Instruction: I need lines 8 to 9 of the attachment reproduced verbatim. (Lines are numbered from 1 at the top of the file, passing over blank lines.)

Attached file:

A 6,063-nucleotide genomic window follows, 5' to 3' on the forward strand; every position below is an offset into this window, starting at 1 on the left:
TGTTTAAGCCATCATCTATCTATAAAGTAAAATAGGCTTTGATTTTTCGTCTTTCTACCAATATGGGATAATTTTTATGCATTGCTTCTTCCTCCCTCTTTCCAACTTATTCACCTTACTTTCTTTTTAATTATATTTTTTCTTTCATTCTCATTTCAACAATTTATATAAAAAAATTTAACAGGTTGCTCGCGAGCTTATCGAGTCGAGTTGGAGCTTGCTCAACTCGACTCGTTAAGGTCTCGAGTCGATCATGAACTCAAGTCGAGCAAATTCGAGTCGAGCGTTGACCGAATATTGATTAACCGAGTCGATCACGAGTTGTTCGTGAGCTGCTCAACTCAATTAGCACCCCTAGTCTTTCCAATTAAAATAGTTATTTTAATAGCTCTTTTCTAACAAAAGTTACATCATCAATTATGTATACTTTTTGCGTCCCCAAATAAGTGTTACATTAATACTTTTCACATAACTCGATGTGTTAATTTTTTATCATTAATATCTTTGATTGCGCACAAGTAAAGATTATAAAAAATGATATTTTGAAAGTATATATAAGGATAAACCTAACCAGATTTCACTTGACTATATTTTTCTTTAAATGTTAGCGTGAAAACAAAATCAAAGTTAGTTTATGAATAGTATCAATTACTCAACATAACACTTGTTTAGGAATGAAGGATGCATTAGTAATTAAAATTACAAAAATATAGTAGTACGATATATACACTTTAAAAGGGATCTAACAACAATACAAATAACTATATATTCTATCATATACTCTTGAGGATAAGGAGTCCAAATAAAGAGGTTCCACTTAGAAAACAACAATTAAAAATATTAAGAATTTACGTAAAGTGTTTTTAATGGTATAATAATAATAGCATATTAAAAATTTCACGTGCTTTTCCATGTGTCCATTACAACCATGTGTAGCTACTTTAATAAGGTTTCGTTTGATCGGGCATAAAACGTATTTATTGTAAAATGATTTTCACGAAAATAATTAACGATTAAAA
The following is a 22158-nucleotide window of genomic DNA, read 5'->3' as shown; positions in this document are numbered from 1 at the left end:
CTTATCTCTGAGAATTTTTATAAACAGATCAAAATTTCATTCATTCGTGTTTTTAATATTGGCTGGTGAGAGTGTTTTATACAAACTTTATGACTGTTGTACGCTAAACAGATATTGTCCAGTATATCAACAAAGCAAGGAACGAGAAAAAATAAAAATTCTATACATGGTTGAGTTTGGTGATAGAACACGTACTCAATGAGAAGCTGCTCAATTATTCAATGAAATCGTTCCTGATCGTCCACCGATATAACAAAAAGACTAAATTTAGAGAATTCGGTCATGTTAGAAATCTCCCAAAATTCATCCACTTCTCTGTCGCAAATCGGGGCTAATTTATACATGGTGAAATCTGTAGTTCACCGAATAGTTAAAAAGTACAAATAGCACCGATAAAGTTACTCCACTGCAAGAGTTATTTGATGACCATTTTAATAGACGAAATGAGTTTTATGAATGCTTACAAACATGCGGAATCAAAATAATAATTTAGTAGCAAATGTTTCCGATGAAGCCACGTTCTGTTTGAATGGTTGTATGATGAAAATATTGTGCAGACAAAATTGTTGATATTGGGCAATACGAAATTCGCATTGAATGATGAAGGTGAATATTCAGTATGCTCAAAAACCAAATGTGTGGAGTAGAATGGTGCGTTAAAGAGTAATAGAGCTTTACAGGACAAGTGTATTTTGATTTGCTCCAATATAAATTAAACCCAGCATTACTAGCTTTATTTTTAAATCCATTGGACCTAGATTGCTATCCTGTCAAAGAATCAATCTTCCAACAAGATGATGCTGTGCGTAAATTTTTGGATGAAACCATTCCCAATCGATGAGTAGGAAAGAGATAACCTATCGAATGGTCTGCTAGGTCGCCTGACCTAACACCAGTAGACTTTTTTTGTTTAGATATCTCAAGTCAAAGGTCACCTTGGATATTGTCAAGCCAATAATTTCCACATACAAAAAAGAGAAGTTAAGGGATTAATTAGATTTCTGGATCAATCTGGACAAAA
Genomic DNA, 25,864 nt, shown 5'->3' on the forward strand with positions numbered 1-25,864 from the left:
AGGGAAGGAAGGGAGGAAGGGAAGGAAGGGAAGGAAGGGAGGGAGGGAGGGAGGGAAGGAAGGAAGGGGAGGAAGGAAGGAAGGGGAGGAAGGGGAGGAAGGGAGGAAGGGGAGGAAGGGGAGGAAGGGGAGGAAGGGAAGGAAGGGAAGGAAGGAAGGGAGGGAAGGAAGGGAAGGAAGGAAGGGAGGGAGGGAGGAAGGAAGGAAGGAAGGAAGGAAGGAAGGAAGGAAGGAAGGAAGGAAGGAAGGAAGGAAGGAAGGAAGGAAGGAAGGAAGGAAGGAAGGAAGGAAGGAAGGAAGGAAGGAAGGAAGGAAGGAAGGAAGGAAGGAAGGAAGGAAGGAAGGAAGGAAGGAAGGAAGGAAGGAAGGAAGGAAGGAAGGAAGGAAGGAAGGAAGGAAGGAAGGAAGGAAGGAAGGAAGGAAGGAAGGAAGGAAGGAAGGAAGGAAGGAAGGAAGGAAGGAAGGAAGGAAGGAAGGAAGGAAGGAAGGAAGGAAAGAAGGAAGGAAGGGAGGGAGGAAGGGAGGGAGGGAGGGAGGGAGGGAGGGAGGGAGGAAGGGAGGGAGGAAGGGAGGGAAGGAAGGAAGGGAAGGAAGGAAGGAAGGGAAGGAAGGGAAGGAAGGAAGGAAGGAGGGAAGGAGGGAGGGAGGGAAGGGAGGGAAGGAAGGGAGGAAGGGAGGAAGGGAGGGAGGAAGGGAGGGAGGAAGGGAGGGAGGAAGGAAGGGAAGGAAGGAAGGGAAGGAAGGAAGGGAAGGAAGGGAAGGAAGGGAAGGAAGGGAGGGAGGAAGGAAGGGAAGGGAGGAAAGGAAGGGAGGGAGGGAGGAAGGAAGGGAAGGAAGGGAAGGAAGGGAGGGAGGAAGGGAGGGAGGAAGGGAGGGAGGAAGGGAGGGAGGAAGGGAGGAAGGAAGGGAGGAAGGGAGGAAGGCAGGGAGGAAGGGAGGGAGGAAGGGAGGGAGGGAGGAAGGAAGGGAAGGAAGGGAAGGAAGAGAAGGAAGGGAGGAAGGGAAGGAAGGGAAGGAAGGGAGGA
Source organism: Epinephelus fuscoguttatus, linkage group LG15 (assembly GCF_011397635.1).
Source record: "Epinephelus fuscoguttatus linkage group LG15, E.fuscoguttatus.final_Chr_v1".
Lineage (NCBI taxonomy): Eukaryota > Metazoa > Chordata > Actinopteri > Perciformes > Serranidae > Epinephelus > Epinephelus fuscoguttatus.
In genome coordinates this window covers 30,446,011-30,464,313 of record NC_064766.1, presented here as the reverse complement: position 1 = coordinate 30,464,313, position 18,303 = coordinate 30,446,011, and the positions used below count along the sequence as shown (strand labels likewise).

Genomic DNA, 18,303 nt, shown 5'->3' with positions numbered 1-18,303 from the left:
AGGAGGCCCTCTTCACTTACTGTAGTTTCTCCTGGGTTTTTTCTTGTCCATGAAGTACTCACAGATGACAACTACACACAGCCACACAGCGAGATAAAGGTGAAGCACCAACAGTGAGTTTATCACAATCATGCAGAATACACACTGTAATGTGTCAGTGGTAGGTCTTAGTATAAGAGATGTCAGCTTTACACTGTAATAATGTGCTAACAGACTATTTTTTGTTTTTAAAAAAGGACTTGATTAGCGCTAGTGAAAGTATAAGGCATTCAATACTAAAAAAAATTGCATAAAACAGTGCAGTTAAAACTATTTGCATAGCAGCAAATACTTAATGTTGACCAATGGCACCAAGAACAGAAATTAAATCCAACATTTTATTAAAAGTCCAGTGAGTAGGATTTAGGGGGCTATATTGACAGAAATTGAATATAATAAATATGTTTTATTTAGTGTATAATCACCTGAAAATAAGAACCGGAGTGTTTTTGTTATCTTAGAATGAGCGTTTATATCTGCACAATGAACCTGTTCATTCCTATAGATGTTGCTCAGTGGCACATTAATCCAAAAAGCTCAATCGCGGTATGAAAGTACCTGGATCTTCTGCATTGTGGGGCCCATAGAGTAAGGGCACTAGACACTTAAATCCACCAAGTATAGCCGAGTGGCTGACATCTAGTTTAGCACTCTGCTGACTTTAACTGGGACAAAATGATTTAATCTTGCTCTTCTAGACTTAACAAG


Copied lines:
Source record: "Epinephelus fuscoguttatus linkage group LG15, E.fuscoguttatus.final_Chr_v1".
Lineage (NCBI taxonomy): Eukaryota > Metazoa > Chordata > Actinopteri > Perciformes > Serranidae > Epinephelus > Epinephelus fuscoguttatus.